FacebookBufferPocketShare

small collaborateThe new journal Palgrave Communications aims to support interdisciplinary development by offering a high-quality outlet for research in the humanities, the social sciences and business, hoping to foster interaction, creativity and reflection within and between disciplines. Sam Burridge provides an initial overview of the new outlet. But developing truly collaborative research takes time, a feature with little appreciation in funding and policy demands, and dialogue. Editorial board member Michele Acuto finds that as we strive for truly interdisciplinary research, between social and natural sciences, and for truly global research, as a balanced dialogue between north and south, the issue of how and where we publish is an important facet of interdisciplinary development. 

Sam BurridgeSam Burridge, Managing Director of Open Research Palgrave Macmillan/Nature Publishing Group

Options for open access publication have been increasingly abundant fairly widely for scientists over recent years. But there are fewer options if you are a sociologist, fewer still if you are a historian. And the options don’t increase if you are conducting interdisciplinary research, with many journals still reflecting traditional discipline boundaries.

We see this as a particular need given the rise of funding streams for interdisciplinary work: What if your funder mandates that you must publish open access – but you can’t find a journal which is the right fit for your findings? And then there is the rather more idealistic premise that interdisciplinary thinking can benefit the outcomes and breadth of use of research and therefore society as a whole.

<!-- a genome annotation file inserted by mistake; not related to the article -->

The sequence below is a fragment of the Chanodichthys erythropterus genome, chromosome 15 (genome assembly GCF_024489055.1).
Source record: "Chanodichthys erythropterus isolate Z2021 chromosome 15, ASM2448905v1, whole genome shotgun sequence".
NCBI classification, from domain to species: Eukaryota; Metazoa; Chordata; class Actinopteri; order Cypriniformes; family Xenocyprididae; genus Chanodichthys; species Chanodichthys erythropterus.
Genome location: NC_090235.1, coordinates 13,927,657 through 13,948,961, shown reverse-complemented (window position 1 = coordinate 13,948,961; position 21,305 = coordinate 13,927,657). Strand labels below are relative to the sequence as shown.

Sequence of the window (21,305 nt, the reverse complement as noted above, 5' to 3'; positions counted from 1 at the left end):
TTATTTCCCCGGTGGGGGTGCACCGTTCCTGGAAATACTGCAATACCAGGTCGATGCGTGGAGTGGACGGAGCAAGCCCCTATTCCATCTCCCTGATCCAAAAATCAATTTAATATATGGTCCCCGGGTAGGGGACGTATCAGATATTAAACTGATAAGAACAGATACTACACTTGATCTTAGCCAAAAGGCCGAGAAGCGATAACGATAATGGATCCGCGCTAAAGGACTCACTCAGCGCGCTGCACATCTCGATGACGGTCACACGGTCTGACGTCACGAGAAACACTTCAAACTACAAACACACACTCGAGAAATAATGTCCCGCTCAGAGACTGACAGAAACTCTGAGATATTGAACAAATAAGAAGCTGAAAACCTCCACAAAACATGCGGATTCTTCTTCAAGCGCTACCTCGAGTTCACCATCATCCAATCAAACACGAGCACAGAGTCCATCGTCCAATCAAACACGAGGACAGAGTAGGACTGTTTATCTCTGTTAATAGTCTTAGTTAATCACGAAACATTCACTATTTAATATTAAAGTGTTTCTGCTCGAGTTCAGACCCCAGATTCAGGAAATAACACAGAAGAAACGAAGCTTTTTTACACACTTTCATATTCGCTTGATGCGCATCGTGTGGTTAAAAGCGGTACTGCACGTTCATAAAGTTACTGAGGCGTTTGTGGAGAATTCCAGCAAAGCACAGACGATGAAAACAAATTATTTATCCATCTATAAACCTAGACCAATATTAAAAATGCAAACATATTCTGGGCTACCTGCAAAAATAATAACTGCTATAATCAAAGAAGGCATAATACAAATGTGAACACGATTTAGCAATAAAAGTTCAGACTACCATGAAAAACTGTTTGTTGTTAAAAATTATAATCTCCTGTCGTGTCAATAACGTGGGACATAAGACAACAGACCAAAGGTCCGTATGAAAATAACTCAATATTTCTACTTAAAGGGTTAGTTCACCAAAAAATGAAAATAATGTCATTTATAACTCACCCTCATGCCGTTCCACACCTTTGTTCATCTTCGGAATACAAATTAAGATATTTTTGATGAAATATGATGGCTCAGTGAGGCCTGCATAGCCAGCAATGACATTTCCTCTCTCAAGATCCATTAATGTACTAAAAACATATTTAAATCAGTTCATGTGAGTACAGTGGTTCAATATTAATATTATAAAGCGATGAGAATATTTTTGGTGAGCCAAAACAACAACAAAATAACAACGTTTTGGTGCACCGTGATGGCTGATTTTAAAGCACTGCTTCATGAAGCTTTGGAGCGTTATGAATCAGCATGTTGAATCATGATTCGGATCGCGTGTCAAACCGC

This is why we’ve launched Palgrave Communications  - a high-quality peer-reviewed research in all areas of the humanities, the social sciences and business. The new journal will champion, and particularly welcome interdisciplinary research, fostering interaction, creativity and reflection within and between disciplines.

Palgrave Communications will offer immediate, free online dissemination via a CC BY license (other licenses are available on request.)  Many open access journals will pledge to publish all work so long as it is methodologically sound, but Palgrave Communications is committed to high-quality, original research, published speedily. In order to help us do this, we hope to build an editorial board of hundreds of expert scholars across the HSS subjects. We already have over eighty editorial board members.

As costs are involved in every stage of the publication process, from peer-review to curation, copy editing, production of multiple formats and hosting the final article on dedicated servers, authors will be asked to pay an article-processing charge (APC) in order for their article to be published open access, without access control. After paying the one-off APC of £750+VAT, if they would like authors can also post the final, published PDF of their article on a web site, institutional repository or other free public server, immediately on publication.

We hope that eventually, Palgrave Communications will be the definitive peer-reviewed outlet for open access academic research, in and between our subjects; giving high quality, interdisciplinary research a home, and making it open and accessible too.

michele acutoMichele Acuto, editorial board member of Palgrave Communications